Robots at Danfoss demonstrate techniques for safe and cheaper cobot implementations
At Danfoss in Gråsten the Danish Technological Institute (DTI) is testing, as part of a pilot project in the European robot network ROBOTT-NET, several robot technology techniques: manipulation using force sensors, simpler separation of items and a 3D-printed three-in-one gripper for handling capacitors, nuts and a socket handle.
The special thing about the robot set-up is that it demonstrates various techniques that at the same time provide a cheaper solution, increased robustness and increased safety for operators, says Søren Peter Johansen, who is a professional manager at DTI.
"For example, there is a force-torque sensor in the robot which is used to manoeuvre things carefully into place, and also to increase the confidence of the operators. The force-torque sensor will sense and prevent collisions with people before the built-in safety features of the robot stop the robot arm. Thus, we can also increase safety and confidence by working with collaborative robots", he says.
Danfoss in Gråsten has tested the robot in connection with the company's production of frequency converters.
"A frequency converter contains, amongst other things, capacitors assembled in groups of two or four. We have automated this process in that a robot picks up a capacitor and puts it into a fixture. In order for the capacitor to be correctly placed in the fixture, the electrodes must point in the right direction. Therefore, a camera sees how the electrodes are oriented in the gripper, so that the capacitor can be oriented correctly before it is placed in the fixture", explains Søren Peter Johansen about the process.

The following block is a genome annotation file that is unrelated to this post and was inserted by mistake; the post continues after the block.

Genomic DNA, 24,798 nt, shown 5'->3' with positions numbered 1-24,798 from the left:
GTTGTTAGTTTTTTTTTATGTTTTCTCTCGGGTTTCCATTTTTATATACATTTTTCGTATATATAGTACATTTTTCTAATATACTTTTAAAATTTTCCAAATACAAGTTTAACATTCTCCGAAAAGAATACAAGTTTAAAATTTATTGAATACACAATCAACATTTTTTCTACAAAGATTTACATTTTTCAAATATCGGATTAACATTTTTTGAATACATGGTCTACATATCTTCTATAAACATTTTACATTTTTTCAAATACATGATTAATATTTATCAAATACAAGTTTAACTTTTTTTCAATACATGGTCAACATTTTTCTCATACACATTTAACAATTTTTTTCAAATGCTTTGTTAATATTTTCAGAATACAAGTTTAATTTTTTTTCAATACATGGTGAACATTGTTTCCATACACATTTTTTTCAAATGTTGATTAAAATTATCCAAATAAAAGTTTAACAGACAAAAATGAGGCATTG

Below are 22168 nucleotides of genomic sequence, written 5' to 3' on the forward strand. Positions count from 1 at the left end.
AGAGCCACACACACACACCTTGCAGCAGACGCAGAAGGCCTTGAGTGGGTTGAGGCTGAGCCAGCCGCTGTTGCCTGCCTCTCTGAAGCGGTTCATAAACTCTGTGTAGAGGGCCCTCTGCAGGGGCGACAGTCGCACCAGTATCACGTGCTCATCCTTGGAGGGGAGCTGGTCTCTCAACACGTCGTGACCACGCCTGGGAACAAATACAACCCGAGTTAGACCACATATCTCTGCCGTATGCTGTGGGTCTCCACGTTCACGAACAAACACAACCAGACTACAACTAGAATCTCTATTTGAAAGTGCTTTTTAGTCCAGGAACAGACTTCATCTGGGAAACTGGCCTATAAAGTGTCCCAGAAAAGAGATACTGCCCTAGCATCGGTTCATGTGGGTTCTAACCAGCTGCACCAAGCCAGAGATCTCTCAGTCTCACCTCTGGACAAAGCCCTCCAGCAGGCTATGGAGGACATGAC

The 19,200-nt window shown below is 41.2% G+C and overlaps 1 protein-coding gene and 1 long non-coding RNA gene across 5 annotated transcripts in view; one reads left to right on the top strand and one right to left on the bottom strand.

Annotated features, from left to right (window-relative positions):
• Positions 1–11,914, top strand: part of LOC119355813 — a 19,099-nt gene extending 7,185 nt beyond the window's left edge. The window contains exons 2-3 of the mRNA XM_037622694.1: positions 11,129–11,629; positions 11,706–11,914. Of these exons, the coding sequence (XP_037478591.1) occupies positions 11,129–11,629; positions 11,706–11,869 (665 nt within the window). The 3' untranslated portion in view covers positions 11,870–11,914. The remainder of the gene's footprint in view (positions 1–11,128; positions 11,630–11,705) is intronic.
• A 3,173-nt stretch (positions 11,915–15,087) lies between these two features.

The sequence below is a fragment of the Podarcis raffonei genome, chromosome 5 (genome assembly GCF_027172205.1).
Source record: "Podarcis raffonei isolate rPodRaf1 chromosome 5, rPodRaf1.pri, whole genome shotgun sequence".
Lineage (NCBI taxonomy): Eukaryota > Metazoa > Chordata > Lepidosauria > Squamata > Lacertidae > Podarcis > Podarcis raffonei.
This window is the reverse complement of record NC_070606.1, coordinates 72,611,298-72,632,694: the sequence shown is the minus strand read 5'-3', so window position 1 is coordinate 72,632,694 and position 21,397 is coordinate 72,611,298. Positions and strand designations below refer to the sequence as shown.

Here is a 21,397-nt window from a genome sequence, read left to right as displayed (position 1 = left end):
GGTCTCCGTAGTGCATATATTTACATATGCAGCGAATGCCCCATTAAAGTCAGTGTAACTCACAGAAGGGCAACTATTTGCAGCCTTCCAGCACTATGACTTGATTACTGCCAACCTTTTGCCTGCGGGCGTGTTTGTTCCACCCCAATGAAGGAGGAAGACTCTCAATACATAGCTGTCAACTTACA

"Then we pick a nut that has to be put on and the robot picks up the socket handle and screws the nuts tight. And meanwhile the operator can do something else and thus increase efficiency", he elaborates.
Three reasons to automate
Peter Lund Andersen, Senior Manufacturing Specialist at Danfoss, says that Danfoss is automating for three reasons:
"It is primarily about work and environmental considerations - better ergonomics and less heavy lifting. We believe that with robots, that can do the work uniformly each time, we can increase the quality of our products while maintaining safety and reducing costs", he says, adding:
"The cooperation with DTI gives us the opportunity to come out and try some new things. Some things that aren't quite mature yet and can't just be taken off a shelf. That way we are at the forefront with everything.
Do you want to see how the robot process of collecting capacitors in a set takes place? Take a look at the the video below: